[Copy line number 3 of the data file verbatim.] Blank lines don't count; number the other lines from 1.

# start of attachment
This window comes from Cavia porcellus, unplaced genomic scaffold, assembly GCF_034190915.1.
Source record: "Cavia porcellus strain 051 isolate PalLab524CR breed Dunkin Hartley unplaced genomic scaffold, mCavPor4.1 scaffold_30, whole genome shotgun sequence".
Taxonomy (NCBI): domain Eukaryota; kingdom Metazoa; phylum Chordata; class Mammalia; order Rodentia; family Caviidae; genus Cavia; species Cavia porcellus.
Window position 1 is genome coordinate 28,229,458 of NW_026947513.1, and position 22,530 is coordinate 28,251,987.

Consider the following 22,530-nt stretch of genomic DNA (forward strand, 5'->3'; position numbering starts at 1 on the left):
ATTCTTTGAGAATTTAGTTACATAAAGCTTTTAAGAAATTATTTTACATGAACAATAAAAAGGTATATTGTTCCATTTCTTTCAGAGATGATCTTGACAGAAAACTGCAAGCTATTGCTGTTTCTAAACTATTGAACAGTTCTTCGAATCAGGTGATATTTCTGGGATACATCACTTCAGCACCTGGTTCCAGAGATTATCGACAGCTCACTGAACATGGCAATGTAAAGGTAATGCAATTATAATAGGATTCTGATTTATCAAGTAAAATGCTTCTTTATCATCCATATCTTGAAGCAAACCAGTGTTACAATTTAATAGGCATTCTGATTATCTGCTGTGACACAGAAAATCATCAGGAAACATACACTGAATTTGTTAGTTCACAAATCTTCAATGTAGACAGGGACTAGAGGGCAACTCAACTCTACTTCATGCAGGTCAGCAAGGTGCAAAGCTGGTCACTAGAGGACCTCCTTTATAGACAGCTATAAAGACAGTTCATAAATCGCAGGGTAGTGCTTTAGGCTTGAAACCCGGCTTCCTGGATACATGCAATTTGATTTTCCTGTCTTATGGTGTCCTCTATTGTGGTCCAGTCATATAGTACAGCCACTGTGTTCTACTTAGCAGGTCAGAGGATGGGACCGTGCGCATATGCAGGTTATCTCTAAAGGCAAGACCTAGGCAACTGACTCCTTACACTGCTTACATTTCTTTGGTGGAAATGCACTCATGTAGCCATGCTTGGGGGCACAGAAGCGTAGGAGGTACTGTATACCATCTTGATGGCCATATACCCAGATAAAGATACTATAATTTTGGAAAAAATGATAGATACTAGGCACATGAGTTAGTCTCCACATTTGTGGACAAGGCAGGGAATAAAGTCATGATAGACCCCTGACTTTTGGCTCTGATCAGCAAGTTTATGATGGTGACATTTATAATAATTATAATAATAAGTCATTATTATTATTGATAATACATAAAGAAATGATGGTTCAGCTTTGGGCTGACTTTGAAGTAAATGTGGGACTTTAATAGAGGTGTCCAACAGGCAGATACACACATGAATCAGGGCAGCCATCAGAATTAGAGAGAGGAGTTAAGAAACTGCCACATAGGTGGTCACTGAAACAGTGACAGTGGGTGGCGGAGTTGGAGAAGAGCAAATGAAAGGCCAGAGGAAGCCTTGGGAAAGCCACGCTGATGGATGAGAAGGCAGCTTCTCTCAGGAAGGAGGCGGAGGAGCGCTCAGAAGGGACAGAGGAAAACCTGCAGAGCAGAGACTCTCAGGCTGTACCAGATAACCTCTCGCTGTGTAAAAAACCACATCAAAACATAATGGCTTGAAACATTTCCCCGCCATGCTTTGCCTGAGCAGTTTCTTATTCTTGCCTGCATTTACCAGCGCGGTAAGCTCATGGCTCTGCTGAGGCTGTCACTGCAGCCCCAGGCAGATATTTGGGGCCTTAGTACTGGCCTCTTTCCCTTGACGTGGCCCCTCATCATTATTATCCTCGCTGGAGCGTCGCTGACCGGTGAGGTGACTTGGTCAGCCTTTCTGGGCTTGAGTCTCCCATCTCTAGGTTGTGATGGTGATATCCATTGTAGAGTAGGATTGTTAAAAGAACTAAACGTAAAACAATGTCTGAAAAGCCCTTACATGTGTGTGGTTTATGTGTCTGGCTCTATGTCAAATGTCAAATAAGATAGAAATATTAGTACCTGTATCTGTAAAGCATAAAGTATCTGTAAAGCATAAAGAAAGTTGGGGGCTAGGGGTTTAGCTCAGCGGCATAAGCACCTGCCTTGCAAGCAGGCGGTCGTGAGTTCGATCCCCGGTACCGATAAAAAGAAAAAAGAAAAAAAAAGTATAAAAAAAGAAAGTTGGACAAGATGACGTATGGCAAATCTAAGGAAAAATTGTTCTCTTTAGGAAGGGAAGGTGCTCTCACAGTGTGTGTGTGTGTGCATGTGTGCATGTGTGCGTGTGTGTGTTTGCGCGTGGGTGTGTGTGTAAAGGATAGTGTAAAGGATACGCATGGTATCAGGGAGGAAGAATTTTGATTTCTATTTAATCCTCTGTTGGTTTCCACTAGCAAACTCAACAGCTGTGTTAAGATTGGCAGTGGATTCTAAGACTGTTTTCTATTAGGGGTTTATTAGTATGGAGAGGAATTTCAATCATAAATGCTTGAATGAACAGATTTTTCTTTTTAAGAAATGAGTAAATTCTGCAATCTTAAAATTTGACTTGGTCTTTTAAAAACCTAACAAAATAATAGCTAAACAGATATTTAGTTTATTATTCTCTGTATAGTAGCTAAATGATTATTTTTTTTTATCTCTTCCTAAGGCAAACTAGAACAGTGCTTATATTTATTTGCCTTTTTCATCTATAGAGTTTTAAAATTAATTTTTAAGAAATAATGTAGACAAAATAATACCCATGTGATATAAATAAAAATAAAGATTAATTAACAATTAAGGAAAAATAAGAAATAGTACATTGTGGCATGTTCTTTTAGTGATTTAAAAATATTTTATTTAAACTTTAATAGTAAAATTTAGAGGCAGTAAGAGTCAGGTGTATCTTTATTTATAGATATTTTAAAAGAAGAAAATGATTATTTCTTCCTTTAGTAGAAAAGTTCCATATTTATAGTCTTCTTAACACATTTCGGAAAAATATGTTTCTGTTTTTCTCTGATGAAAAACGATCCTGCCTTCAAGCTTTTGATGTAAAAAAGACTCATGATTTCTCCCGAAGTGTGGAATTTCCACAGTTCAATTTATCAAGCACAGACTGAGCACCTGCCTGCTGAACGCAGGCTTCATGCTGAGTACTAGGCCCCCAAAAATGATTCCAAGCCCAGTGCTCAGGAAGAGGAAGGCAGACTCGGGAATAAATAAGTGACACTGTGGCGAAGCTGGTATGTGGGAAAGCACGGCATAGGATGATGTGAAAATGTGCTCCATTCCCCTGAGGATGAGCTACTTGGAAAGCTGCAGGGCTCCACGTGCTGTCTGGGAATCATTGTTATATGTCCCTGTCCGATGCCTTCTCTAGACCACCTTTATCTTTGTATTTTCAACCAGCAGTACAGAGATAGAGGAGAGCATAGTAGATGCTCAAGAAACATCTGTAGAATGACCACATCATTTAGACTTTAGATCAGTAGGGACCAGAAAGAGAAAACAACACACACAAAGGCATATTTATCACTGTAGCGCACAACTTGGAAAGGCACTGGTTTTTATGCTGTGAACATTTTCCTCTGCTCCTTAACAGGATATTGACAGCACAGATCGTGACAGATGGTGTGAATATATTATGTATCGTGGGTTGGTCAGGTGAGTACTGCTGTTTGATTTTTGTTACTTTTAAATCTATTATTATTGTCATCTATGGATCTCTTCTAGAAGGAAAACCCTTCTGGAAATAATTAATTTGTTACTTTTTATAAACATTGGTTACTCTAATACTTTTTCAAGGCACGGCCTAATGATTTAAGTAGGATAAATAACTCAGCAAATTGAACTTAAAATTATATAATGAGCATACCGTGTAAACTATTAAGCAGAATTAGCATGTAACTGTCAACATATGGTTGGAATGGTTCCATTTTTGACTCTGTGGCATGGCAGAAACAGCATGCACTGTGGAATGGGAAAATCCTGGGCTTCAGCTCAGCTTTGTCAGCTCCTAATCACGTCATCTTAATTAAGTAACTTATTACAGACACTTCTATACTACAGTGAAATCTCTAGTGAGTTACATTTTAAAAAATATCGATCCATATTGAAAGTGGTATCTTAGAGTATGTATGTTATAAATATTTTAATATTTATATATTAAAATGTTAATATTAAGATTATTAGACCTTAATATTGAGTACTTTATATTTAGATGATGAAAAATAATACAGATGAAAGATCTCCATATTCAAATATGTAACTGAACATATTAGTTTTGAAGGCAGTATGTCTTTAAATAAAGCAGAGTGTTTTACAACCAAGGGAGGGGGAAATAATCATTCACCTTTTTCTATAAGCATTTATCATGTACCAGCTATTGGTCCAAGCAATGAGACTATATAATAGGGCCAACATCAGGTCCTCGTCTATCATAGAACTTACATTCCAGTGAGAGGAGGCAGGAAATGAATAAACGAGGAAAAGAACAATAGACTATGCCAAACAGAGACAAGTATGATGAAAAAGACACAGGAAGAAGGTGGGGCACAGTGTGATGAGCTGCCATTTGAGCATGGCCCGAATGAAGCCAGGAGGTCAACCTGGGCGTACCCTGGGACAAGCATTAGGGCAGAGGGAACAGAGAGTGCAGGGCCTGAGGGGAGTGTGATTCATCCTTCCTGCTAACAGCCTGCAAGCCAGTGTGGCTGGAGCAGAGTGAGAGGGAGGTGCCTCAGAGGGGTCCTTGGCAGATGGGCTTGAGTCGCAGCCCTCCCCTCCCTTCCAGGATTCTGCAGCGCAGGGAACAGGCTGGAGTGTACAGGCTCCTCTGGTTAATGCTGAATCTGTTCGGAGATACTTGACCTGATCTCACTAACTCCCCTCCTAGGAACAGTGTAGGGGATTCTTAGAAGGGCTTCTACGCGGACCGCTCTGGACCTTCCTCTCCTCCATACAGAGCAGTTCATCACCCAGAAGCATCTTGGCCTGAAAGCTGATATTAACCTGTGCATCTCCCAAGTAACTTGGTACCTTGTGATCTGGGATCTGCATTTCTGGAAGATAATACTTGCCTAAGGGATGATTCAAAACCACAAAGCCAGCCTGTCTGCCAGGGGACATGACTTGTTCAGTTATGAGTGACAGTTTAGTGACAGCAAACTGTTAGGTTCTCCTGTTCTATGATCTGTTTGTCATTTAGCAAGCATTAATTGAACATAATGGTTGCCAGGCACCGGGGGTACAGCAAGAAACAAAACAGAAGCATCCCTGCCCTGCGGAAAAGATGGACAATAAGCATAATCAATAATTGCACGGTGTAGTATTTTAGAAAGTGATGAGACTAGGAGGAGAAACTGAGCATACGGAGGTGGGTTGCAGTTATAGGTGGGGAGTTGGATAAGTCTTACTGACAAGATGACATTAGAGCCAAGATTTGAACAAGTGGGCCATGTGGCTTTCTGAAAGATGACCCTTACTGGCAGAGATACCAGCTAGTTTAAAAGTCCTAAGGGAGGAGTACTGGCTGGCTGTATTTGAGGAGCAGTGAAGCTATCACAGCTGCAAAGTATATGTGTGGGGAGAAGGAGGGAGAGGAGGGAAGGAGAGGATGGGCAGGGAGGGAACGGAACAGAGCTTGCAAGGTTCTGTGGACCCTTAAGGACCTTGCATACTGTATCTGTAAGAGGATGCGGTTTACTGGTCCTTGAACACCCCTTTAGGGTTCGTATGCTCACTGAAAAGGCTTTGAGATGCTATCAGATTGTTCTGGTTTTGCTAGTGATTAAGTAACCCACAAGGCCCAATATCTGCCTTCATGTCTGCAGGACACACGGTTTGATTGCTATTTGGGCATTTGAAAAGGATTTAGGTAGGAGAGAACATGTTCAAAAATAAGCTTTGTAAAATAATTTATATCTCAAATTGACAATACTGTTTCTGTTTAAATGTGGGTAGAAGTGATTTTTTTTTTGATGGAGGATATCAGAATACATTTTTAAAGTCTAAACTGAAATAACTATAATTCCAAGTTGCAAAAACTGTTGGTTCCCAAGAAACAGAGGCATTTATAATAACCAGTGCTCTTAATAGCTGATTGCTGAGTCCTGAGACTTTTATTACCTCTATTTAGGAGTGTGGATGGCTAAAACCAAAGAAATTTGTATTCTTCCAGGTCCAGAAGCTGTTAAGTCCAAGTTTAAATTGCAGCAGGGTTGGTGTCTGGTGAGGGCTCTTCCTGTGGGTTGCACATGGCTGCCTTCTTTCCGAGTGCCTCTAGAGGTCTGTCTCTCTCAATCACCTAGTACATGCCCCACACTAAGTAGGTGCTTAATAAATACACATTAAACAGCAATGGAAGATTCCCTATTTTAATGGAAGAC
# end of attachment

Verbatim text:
Taxonomy (NCBI): domain Eukaryota; kingdom Metazoa; phylum Chordata; class Mammalia; order Rodentia; family Caviidae; genus Cavia; species Cavia porcellus.